By Lisa Osherow
Recently, college campuses have devoted a great deal of thought and debate to the crucial issue of “consent,” with specific emphasis on preventing sexual assaults. But, what exactly is consent, and when and how should we teach it?
This question isn’t as simple as it sounds. A common definition for consent may be given in a few key phrases, but for some parents, just the idea of talking to their children about sexuality can be awkward. And not every family may be comfortable bringing it up as early as experts believe would be most helpful. But if parents truly understood Consent, and how easily it can be applied, we might be able to raise a generation of people that have healthy relationships from birth throughout their lives.
Is freshman year of college the right time to start? Earlier? And what skills do we want to impart? The fact is, there are no accepted national definitions for “Consent,” “Rape” or “Sexual Assault,” and the meanings ascribed vary from state to state, so it’s easy to understand why there is confusion. Fundamentally, the essence of “consent” always boils down to respect and communication — values that, like our family values, should be taught from birth through young adulthood and are most effective when modeled by parents. Early education is vital to creating a consent culture – a place and time in which society agrees that people are the best judge over their bodies, wants and desires; a culture where mutual consent is an accepted part of daily lives and all decisions.
CONSENT is most accurately defined as a knowing, voluntary and mutual decision among all participants to engage in (sexual) activity.
These basic elements must all be present to consent:
- It is clear and unambiguous
- It is voluntary
- It is revocable at any point
- It needs to be discussed with each activity
Consent is not the absence of “No.” It is, rather, clearly communicated assent.
Consent isn’t just about sexual activity and, therefore, may appropriately be taught to all children. It’s about teaching young people to ask “Is it okay if I . . .?” before ever touching another person. For example, “Is it okay if I give you a hug to say good bye?” Or, “Would you like to be tickled?” Or “Are you in the mood to cuddle?” Shouldn’t all decisions be consensual? As parents, we can do our part to make sure these exchanges take place as easily and automatically as “please” and “thank you.” Starting at an early age, parents should have conversations about the importance of asking for permission before touching someone else.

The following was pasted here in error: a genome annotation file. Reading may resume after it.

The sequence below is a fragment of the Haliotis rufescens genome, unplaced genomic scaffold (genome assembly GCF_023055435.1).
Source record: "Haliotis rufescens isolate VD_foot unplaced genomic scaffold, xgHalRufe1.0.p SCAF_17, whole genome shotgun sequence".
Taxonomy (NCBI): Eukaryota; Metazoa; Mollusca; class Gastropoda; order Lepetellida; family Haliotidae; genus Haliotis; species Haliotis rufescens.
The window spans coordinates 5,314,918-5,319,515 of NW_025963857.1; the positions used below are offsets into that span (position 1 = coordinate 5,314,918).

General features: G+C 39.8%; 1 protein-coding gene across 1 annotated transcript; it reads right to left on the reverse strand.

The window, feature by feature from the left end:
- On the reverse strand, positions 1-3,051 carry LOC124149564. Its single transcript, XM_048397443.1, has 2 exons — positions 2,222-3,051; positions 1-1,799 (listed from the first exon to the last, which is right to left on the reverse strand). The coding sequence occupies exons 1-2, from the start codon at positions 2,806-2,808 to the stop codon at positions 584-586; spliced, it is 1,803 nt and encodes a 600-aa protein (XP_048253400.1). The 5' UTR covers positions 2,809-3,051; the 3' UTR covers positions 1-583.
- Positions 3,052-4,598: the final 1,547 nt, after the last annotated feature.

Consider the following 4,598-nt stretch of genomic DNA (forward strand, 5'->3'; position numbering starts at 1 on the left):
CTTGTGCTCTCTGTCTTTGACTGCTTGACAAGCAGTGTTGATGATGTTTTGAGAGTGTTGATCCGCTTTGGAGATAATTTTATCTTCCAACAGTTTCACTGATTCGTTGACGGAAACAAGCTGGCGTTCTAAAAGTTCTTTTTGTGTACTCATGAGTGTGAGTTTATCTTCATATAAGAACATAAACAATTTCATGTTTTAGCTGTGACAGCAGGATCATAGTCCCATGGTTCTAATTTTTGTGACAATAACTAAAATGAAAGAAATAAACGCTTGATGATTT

As children grow up, it’s essential for them to practice consent and get in the habit of asking, listening and responding appropriately. These discussions may seem clear when taken out of the sexual context; for example, if you see a dog or a young child at the playground, it seems obvious to ask if you can touch them, and then follow up with where or how they liked to be touched. So, if we show this respect for pets and strangers, shouldn’t we show this level of respect for our sexual partners? If these discussions become part of children’s daily lives and we help them learn to create mutually respectful interactions, then when our young people are ready to engage in sexual activities they will have the skills and confidence necessary to hold more challenging conversations, and have the kind of healthy sexual relationships we want for them.
“Would you like a cup of tea?” provides a great, easily accessible metaphor for consent. Even if you ask first, then take the time to boil the water, choose the tea, and serve it on your best china, your friend may choose to take only a sip, drink it all or decide they are not in the mood. You may be happier with one choice over another, but you would never force your friend to drink the tea. With sexual activity, as with tea drinking, the message is clear: respect the person’s response even if it isn’t the response you had hoped for.
When talking to your teenager about consent, it’s helpful to use concrete examples. For example, if people consent to kissing, it does not mean they are consenting to touching. If you or your partner is intoxicated or sleeping, that means one of you is not able to consent to sexual activity. Or, just because somebody consents to vaginal intercourse, it does not automatically imply consent to anal intercourse.
At each new phase, a partner must ask and ensure that both people are enjoying themselves; and, it’s important to check in frequently. Furthermore, prior consent does not indicate future consent, so just because a couple had sex last week, does not mean both parties are in the mood to have sex today. And, finally, even if both partners have consented to an activity, either person can change their mind at any point and ask to stop. For example, maybe they both thought they would enjoy oral sex, but once they’ve started, somebody is not comfortable with it after all and would prefer that the activity stop immediately – in which case it must stop.
By teaching consent early in childhood and continuing through adolescence and adulthood, we can help to make sexual experiences mutually respectful, and college campuses safer.
BIO: Lisa Osherow is a Health and Sexuality Educator whose mission is to empower parents and children to make healthier choices. She is passionate about helping to reduce sexual violence and creating a safe and respectful culture for everyone. Lisa received her Masters from New York University in Health and Sexuality Education and is currently running workshops and private consulting for parents, children and families.